In the Name of Allah, Most Gracious, Most Merciful.
All praise and thanks are due to Allah, and peace and blessings be upon His Messenger.
In this fatwa:
- There is no specific injunction which requires new Muslims to change their names after accepting Islam.
- The vast majority of the Prophet’s companions (may Allah be pleased with them all) did not change their names after accepting Islam.
- However, it is recommended if a name contradicts Islamic principles or values it should be changed to a better meaning name. For example, the Prophet (peace and blessings be upon him) advised one of the companions, whose name was “Harb” which means “war” in English, to change his name to a better meaning name.
Responding to the question, Sheikh Ahmad Kutty, a senior lecturer and an Islamic scholar at the Islamic Institute of Toronto, Ontario, Canada, states:
It is not absolutely necessary for you to change your name if you are converting to Islam as long as your name does not have any taint of shirk, or as long as it does not suggest ideas that are repugnant to Islam.
If your name, however, contains or implies shirk (associating partners with Allah) as is the case with names such as servant of Muhammad, servant of Jesus, or servant of Abraham, servant of Kabah, and so on, you must change them.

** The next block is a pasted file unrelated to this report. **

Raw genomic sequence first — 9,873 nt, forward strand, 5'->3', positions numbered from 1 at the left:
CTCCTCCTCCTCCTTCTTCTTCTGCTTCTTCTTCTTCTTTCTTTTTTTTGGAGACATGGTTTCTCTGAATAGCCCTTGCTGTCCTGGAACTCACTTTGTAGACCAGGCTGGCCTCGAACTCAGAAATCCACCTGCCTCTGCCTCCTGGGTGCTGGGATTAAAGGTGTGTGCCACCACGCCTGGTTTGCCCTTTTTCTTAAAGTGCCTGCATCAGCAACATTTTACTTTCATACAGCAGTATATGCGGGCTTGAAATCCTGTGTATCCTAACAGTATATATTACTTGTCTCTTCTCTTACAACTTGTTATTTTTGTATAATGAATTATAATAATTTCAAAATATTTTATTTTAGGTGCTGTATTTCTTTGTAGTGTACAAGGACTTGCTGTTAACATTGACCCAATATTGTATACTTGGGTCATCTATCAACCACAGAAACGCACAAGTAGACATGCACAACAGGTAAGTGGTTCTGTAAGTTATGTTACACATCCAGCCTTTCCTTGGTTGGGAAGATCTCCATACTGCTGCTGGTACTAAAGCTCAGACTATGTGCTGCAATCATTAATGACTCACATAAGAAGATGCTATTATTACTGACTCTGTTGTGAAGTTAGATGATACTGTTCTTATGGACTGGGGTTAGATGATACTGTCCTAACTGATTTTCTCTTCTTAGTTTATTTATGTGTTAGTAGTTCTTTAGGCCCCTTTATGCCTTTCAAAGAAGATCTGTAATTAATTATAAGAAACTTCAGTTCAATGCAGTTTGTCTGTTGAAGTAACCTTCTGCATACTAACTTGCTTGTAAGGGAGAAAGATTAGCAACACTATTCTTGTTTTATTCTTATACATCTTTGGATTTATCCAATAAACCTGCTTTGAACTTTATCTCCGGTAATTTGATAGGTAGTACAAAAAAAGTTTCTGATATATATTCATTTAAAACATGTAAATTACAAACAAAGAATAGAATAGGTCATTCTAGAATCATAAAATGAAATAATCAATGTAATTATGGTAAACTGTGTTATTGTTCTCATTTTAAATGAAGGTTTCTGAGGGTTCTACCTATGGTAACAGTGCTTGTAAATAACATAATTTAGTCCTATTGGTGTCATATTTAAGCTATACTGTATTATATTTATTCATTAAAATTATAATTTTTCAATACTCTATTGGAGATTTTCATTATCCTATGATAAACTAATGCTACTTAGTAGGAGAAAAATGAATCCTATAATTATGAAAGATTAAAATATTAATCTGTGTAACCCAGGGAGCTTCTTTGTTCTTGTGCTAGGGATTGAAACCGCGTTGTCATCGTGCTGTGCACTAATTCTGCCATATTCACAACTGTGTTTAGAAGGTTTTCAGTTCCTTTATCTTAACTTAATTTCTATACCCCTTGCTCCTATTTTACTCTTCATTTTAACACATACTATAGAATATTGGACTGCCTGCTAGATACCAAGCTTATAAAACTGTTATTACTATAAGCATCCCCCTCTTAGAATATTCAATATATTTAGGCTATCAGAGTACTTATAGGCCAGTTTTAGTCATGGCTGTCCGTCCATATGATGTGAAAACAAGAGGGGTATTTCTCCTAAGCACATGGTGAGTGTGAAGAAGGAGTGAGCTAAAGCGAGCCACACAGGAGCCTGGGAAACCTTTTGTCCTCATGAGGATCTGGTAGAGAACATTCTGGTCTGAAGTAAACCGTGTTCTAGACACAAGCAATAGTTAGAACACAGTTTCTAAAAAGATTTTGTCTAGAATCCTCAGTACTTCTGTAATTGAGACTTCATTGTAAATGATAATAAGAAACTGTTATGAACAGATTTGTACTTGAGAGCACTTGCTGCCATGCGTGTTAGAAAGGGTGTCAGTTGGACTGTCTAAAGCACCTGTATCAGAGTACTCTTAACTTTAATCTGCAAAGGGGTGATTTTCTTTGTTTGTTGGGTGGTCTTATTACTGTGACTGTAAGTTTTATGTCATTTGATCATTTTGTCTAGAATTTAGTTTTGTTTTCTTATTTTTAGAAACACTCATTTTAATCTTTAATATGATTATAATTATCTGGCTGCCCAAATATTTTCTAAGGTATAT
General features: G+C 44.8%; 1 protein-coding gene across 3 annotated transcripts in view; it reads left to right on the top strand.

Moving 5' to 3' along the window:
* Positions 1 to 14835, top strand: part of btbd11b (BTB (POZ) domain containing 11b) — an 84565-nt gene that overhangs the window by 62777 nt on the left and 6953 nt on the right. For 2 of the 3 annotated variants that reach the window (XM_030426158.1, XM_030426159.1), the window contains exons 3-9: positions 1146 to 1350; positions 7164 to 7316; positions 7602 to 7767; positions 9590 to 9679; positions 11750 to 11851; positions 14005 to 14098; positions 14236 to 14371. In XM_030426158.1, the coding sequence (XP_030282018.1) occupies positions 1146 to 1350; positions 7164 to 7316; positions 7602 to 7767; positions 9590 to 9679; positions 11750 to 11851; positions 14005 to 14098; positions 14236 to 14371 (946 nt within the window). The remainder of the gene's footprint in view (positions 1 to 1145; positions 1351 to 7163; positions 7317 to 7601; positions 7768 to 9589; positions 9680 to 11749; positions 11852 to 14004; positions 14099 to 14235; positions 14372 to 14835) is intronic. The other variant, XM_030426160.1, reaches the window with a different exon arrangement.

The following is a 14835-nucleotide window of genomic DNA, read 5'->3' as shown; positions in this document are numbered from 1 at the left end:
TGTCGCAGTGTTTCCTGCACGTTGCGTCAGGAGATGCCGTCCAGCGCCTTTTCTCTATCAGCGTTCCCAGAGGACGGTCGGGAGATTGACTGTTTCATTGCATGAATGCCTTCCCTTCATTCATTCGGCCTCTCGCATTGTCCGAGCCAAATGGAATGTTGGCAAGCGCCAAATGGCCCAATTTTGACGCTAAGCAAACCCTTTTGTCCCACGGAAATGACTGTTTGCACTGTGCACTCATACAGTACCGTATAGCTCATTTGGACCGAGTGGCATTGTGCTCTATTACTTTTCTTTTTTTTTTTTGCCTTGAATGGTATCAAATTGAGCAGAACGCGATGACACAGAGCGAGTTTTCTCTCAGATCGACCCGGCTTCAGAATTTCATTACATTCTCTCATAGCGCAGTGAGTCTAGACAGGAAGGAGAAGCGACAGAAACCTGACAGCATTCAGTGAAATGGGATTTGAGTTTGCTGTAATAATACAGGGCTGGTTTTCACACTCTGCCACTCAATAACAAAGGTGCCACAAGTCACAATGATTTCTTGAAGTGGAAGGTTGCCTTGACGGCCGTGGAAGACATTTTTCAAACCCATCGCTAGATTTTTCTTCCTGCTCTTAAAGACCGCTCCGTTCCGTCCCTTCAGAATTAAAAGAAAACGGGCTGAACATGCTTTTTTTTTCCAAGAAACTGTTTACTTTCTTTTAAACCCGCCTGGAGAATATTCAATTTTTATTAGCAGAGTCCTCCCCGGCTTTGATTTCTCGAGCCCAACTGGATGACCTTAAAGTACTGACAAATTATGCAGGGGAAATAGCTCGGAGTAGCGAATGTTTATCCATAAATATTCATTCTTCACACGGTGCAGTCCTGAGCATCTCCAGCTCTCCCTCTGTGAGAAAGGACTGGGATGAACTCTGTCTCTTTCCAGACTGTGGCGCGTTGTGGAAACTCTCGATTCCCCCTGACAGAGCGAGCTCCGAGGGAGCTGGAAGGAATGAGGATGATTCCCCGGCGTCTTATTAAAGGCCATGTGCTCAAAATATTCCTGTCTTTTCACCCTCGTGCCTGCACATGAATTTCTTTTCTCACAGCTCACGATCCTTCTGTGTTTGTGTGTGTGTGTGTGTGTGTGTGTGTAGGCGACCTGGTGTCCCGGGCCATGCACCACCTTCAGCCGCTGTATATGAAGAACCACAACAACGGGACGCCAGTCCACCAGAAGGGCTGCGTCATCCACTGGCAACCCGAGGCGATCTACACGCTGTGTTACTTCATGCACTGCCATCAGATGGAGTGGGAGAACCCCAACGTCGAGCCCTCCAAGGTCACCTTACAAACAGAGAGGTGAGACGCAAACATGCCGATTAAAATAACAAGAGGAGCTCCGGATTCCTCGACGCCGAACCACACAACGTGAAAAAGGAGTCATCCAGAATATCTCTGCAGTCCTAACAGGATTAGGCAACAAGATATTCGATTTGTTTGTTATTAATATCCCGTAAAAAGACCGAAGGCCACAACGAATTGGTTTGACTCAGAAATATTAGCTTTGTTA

Abu Bakr, the first caliph of Islam, and the Prophet’s closest companion, before his conversion to Islam was called Abd al-Kabah (servant of the Kabah) and the Prophet (peace and blessings be upon him) changed his name to Abdullah (servant of Allah).
Likewise, if your name contains ideas that are repugnant to Islam, then again, you ought to change it; hence the Prophet (peace and blessings be upon him) changed or objected to names suggesting unsavory ideas such as: Flame of Fire, War, Bitter, Hard to deal with, King of kings, and so on.
He also discouraged names implying: prosperity, success, profit-making and so on; for bearers of these names may likely be taunted for not living up to their names.
The Prophet (peace and blessings be upon him) loved names such as peaceful, lenient, gracious, noble, bearer of good news, fair, pure, and so on.
While prohibiting or discouraging people from naming with the above names, the Prophet (peace and blessings be upon him) encouraged them to use names that have good meanings or are inspirational; thus he loved names that are indicative of servitude to Allah (as is the case with names like Abdullah (servant of Allah) or Abd al-Rahman (servant of the Beneficent); he also loved naming children after the true role models of humanity such as prophets and righteous people. So he called his son Ibrahim.
Once the above considerations are taken into account, there is nothing wrong with keeping your previous name, as you are not obligated to change your name in order to become a Muslim.
In conclusion, in the Western context, names such as Devil’s angel, Wolf, and so on, are considered un-Islamic.
Allah Almighty knows best.